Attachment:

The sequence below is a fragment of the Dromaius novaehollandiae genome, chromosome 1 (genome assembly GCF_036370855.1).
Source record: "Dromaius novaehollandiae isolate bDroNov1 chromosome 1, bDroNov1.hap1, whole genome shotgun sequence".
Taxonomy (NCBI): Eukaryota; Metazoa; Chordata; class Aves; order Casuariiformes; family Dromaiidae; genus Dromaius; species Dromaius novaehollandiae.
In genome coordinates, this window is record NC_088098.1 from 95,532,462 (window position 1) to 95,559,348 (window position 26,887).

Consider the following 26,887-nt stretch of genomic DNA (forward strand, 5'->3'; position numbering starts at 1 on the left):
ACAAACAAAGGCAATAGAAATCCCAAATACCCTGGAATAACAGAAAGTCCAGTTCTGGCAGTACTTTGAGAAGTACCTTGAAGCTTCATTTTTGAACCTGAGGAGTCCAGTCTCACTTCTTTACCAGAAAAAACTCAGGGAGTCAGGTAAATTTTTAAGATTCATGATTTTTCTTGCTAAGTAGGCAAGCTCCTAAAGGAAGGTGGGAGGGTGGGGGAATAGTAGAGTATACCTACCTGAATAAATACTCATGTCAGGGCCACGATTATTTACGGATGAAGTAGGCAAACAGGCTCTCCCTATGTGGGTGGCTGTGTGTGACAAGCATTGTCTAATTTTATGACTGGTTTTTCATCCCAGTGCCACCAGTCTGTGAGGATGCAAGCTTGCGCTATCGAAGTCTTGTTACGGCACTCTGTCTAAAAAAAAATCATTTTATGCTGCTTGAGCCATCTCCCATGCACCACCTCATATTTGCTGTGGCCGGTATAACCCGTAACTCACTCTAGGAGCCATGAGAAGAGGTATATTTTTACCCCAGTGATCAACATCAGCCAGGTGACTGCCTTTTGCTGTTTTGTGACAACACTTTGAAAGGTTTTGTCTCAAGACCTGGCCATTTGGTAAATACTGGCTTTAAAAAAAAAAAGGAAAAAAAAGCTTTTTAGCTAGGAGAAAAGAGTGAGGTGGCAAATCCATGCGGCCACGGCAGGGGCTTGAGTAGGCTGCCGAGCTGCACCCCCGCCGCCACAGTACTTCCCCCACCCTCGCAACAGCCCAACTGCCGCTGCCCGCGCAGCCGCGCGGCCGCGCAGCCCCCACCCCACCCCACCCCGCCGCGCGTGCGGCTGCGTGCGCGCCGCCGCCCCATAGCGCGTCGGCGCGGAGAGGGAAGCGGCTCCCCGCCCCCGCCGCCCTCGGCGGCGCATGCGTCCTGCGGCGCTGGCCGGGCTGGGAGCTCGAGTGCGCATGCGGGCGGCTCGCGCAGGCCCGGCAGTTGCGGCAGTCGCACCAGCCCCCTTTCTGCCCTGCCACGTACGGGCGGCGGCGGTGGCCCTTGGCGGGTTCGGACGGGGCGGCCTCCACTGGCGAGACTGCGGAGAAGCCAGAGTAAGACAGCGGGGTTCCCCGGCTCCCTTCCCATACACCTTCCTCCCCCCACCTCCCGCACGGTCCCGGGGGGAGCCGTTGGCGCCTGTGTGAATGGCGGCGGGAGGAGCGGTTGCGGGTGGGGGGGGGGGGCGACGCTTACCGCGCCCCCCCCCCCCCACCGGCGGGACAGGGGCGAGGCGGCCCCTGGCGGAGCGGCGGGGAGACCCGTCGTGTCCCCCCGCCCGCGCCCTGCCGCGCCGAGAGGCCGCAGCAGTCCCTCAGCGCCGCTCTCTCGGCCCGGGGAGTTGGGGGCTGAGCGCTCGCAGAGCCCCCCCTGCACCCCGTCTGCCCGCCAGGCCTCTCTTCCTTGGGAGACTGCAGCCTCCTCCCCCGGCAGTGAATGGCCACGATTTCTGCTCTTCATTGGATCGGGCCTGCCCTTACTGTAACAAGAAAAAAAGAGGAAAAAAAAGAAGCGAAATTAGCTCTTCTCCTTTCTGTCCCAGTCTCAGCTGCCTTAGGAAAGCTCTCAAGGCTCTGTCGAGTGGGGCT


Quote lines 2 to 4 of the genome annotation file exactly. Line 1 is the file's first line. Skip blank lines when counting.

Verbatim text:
Source record: "Dromaius novaehollandiae isolate bDroNov1 chromosome 1, bDroNov1.hap1, whole genome shotgun sequence".
Taxonomy (NCBI): Eukaryota; Metazoa; Chordata; class Aves; order Casuariiformes; family Dromaiidae; genus Dromaius; species Dromaius novaehollandiae.
In genome coordinates, this window is record NC_088098.1 from 95,532,462 (window position 1) to 95,559,348 (window position 26,887).